Hardware may use many discrete levels and a binary search to determine if the actual level is above or below the reference level to find the actual cell voltage. It should be noted that each of these sense operations takes time and impacts performance. Techniques to minimize the latency these operations induce can be created and tested with a model prior to actual silicon. This offers us a great advantage and flexibility to create next-generation controllers within compressed schedules. Controller developers can experiment with configurations for emerging NAND technologies that are not yet available.
When we model a physical process, we are attempting to provide a useful approximation of the physics. The simpler we can do that while maintaining high fidelity, the faster we can simulate and get results as if we were connected to a physical NAND device. Firmware changes and development can be more costly and time-consuming than a hardware change. The goals are fewer firmware changes post-silicon and running firmware much earlier.
We can model this behavior without the complex physics, but complex enough so the model mimics reasonably accurate behavior. Modeling NAND can be simplified and abstracted to a few basic equations and a series of commands. We have found the results to be highly accurate compared to physical NAND, and good enough to develop production-quality firmware much earlier than would be possible with a physical device alone.
Controller companies can do this by extrapolating and curve-fitting the actual data characterized by the vendor, or by themselves. The characterized NAND can be used to tune the model to exact standards, but isn’t necessary to test basic soft-bit functionality (read retries with modified voltage reference matching a distribution function). We can extrapolate enough data to get a reasonably good curve-fit using a distribution, as shown in Equation 1.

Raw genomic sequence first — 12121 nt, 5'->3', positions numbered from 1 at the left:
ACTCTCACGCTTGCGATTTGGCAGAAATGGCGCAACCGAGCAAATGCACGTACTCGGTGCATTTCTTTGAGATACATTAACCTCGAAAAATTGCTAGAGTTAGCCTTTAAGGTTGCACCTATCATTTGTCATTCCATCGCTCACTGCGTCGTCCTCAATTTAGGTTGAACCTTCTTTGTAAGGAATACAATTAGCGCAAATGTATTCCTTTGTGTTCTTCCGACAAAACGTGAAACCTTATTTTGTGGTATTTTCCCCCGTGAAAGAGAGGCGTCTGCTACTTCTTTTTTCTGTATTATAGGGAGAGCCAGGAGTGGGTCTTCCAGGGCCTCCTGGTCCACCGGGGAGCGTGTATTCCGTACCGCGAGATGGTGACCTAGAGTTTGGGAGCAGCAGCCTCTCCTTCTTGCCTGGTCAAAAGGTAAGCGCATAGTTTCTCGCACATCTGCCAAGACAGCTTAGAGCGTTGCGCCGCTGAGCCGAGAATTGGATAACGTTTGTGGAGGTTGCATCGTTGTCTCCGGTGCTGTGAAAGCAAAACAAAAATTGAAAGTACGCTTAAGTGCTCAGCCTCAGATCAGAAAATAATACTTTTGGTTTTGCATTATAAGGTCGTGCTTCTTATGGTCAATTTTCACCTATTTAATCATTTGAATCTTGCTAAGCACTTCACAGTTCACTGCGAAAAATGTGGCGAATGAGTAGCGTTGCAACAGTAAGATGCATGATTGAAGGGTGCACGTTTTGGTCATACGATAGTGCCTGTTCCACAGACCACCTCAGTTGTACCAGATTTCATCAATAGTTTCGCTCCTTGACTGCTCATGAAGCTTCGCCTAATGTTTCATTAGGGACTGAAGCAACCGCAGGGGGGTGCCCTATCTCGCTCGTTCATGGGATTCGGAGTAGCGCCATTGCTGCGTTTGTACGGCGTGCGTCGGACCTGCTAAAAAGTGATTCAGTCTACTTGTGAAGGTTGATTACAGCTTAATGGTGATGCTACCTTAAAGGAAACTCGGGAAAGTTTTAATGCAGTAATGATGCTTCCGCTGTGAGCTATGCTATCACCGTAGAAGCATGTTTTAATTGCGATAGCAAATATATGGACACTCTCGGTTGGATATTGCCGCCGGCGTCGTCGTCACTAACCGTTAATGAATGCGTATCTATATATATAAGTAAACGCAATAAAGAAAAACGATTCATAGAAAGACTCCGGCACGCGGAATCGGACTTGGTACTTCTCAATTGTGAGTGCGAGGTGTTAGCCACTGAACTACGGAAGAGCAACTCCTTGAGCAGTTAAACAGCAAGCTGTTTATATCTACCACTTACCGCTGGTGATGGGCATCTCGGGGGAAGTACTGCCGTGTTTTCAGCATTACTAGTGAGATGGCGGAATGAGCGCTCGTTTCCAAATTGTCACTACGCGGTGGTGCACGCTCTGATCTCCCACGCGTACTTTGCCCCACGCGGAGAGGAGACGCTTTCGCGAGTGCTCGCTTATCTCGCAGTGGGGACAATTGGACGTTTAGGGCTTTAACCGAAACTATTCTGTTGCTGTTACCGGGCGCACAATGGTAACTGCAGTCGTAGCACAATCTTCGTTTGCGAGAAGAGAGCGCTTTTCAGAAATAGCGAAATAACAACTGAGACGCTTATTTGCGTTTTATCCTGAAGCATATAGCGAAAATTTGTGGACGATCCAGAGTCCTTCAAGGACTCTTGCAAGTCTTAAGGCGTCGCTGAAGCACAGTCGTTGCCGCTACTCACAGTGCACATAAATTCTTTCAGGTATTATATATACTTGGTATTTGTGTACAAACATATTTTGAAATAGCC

Where x is the voltage threshold, and σ and µ are chosen to fit the distribution function to the actual data characterized in the NAND over time. Using this equation, and Microsoft Excel, we now only have to choose where these curves begin and end over time.
Figure 1 shows an MLC NAND, and four probability mass functions. The far left curve represents the beginning of life of the NAND, with 3,000 cycles (for this particular characterized NAND). Whether the beginning of our TLC part is considered 3,000 cycles or 10, it is the first curve, designated as Bin 1.